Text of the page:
By Nick Duerden, © 2007 Q Magazine
Mourning glories with James singer Tim Booth
How have you checked out?
I nearly died when I was 23 (from a liver disease), and it felt blissful. If I get to choose, I’d like my heart to break while dancing on the cliffs at Big Sur, in California. My friends and family will all be singing in celebration. I’ll feel the straps across my heart unravel, and that which animates my body will depart as I look into the eyes of my beloved.
The last song playing in your head was..
Birdland by Patti Smith. It’s a song tailor-made for the occasion as it’s about the yearning to leave this existence.
Where did you first hear it?
The night I was told my father was dying from Parkinson’s disease, so it would make for a nice symmetry if that’s the last song I hear before I myself shuffle off.
Three other songs for your funeral playlist..
Rain by (Canadian singer-songwriter) Mary Margaret O’Hara, because there really isn’t anyone else like her; #9 Dream by John Lennon, because it’s a beautiful song; Across The Universe by The Beatles, because it’s perfection. I’m reappraising The Beatles at the moment. They are bigger than Jesus; they are our Shakespeare.
Who’s on your funeral guestlist?
Anyone willing to celebrate, and those I love and who love me. And yes, there are many.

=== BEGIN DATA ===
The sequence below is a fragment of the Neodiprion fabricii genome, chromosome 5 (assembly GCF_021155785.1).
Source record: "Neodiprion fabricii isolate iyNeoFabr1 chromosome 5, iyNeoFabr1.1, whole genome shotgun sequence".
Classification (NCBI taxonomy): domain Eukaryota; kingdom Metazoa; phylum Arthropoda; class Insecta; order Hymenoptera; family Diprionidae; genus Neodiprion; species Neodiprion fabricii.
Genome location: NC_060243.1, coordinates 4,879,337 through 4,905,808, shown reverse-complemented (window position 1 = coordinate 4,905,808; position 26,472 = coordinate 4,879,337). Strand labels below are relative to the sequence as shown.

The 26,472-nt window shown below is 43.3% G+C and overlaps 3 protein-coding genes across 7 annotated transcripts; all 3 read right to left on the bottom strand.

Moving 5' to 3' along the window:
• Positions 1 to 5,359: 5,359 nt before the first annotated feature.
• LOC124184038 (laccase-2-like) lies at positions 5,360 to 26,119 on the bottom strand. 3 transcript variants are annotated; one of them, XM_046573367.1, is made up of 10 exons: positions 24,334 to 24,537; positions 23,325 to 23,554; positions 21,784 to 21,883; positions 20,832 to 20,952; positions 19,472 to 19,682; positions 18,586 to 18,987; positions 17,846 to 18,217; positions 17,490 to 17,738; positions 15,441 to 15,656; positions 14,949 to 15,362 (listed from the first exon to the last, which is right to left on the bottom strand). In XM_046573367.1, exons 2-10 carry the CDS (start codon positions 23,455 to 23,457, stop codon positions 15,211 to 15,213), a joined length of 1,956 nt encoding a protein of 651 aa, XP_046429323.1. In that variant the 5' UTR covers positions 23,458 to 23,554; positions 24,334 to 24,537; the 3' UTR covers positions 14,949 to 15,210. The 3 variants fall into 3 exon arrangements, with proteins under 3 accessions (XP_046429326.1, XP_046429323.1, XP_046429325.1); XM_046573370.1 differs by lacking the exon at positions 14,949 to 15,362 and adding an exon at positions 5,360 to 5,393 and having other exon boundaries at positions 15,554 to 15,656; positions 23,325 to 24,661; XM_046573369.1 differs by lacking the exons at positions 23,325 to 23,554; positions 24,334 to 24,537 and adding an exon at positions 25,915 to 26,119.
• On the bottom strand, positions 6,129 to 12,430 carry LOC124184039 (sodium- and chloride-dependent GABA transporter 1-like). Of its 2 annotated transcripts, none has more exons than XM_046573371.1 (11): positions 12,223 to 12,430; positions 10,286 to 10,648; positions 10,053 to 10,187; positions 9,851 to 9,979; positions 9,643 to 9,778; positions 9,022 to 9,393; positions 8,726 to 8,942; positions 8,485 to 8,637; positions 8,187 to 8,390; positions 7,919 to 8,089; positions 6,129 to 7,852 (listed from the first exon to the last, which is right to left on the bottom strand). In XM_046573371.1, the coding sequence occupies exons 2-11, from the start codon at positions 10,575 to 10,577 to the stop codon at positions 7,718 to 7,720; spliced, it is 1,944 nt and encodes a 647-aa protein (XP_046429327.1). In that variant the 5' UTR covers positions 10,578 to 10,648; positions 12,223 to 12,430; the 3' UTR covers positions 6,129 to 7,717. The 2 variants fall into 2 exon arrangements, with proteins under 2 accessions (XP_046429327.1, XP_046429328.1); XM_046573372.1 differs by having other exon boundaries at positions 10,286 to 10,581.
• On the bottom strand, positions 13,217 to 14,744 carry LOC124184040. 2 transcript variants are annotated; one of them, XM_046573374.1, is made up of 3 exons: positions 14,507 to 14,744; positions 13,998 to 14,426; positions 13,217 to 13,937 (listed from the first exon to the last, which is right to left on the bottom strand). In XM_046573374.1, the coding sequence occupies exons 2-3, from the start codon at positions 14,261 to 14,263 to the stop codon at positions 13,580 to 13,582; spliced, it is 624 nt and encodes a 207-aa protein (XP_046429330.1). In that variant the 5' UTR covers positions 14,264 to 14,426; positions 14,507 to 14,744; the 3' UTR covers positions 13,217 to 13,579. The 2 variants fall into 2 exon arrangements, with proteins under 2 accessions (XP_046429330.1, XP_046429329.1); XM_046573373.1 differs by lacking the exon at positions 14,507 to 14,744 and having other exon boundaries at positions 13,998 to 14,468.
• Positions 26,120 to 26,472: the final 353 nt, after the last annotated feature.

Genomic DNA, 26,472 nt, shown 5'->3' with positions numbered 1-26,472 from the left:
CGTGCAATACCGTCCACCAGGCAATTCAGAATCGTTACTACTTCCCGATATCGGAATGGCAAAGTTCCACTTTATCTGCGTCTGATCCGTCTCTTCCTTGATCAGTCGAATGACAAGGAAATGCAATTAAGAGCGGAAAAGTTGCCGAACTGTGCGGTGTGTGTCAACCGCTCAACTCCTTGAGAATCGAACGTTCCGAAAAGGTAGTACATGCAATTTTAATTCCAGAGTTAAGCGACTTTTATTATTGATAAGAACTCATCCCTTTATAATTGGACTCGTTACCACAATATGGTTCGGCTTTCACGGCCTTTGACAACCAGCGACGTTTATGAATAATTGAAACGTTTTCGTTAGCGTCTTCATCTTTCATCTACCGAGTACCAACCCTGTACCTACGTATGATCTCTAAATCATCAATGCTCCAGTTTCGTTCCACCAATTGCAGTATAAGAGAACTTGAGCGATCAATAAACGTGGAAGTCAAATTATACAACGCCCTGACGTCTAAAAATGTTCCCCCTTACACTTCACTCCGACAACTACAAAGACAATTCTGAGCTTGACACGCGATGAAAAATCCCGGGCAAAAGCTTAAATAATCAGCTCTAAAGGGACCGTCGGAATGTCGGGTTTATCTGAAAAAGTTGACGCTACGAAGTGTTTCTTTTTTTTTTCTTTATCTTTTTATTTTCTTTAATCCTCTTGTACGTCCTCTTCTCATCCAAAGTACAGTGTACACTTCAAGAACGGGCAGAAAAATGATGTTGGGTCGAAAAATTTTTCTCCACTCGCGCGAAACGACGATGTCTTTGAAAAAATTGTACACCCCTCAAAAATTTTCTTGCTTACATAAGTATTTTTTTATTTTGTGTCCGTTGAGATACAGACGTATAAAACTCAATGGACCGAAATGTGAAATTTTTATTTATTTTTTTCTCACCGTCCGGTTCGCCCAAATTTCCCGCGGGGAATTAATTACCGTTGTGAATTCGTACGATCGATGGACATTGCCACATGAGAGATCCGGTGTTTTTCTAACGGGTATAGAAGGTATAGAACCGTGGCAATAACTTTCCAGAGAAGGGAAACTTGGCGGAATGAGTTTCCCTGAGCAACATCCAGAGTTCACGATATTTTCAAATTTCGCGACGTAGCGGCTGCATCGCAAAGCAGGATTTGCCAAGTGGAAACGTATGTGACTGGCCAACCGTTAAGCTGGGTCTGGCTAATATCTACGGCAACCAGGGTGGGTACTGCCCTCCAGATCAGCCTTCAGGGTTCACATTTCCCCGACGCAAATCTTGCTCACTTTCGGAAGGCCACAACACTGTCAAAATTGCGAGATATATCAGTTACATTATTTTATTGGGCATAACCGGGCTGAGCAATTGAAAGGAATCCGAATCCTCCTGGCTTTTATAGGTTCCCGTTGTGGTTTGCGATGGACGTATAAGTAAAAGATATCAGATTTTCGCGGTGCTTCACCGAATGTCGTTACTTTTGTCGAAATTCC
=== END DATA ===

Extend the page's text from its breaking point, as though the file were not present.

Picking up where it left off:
The service will run as follows..
There will be a spirit orchestra, comprising the living and the dead who have touched me with song. The orchestra would include Mary Margaret O’Hara, Nina Simone, Angelo Badalamenti and Brian Eno. Doris Lessing will read and Robert Anton Wilson (late American philosopher) will take the piss and cast doubt on everything.
Burial or cremation?
Cremation. Arcade Fire can torch the proceedings, and my beloved and my children can scatter my ashes from a rowboat as the sun rises in the morning following the wild night.
First person you’ll call in the afterlife?
I’d call the council of religious leaders – Jesus, Muhammad, etc – and would try to get them to come back and dismantle the churches that claim to speak in their names.
One person you’ll want sent downstairs?
I don’t believe in a downstairs, but more that we will be confronted with a vision of truth that would make us laugh and cry at our own folly.
The epitath on your tombstone will read..
“See you later.” Because I probably will.